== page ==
I am often asked why reversed-phase TLC data does not translate well to reversed-phase flash column chromatography. There are several reasons for this and in this post I will attempt to explain the challenges associated with reverse-phase TLC as a method development tool for reversed-phase flash chromatography.
For most organic reaction mixture purifications the process is fairly straightforward. Use hexane/ethyl acetate or, for polar compounds, DCM/MeOH. But what do you do if this doesn't work and your compounds are basic organic amines?
In this post, I re-examine the options available to achieve an acceptable organic amine purification when typical separation methods are insufficient.
You have performed your synthesis and now it is time to purify the reaction mix. You have used thin-layer chromatography (TLC) and see a separation but when you try to purify with flash column chromatography, you can’t get the target compound separated from an impurity. So, what is happening (or isn’t happening)?
In this post I will give some input on why some separations are not transferable from TLC.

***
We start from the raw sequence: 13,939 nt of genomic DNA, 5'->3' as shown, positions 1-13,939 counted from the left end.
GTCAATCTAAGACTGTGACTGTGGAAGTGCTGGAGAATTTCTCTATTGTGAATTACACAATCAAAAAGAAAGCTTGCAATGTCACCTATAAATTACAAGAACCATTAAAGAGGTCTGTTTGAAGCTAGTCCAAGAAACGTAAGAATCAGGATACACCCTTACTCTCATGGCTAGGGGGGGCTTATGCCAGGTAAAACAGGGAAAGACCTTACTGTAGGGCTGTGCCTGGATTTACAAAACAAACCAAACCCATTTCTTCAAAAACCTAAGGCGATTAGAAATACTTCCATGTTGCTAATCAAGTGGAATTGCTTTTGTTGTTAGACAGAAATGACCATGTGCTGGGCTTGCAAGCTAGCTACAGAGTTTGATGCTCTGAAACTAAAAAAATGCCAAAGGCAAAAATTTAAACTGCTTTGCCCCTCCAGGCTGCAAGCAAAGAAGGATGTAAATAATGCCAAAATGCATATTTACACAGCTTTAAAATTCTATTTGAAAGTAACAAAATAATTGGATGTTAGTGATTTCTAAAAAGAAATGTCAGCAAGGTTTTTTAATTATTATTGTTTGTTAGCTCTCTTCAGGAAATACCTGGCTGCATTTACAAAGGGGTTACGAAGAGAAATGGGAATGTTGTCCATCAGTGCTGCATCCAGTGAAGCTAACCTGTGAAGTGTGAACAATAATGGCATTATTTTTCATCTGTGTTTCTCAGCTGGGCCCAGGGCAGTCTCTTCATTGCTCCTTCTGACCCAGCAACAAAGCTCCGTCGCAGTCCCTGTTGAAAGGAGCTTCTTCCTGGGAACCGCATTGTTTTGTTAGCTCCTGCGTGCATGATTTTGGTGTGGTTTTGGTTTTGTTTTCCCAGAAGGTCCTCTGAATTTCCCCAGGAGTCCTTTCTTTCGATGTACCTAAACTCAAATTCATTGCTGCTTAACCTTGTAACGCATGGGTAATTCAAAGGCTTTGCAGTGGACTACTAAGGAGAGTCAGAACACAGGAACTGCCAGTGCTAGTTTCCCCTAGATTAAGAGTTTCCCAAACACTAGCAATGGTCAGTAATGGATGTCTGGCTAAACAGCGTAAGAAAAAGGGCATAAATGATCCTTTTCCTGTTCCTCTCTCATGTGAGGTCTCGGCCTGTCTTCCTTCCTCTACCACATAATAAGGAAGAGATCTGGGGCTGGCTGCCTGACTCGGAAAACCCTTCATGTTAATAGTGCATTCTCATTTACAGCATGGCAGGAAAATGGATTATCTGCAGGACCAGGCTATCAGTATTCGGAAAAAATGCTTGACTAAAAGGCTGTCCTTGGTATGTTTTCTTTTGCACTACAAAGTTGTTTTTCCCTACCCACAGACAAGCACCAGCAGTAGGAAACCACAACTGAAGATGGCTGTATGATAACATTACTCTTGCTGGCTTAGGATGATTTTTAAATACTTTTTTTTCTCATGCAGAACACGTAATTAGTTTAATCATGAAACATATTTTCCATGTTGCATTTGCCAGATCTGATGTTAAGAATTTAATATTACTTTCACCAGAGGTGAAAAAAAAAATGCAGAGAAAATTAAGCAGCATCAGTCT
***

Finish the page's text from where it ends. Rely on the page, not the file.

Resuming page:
Organic and medicinal chemists frequently utilize flash chromatography to purify their reaction mixtures. Normal-phase flash chromatography is most often used but may not the best methodology, especially when the compounds are quite polar and/or ionizable.
For these molecules, reversed-phase flash chromatography is preferred but often is not used due to an uncertainty regarding the best solvent choices and the reversed-phase mechanism. In this post, I will discuss how organic solvent choice in reversed-phase chromatography can influence the chromatographic separation.
TLC is the tool most used for normal-phase flash chromatography method development. For many chemists, a solvent system of hexane (or heptane) + ethyl acetate is the first, and sometimes only, solvent system evaluated. Though often useful, ethyl acetate may not always provide the optimal purification conditions.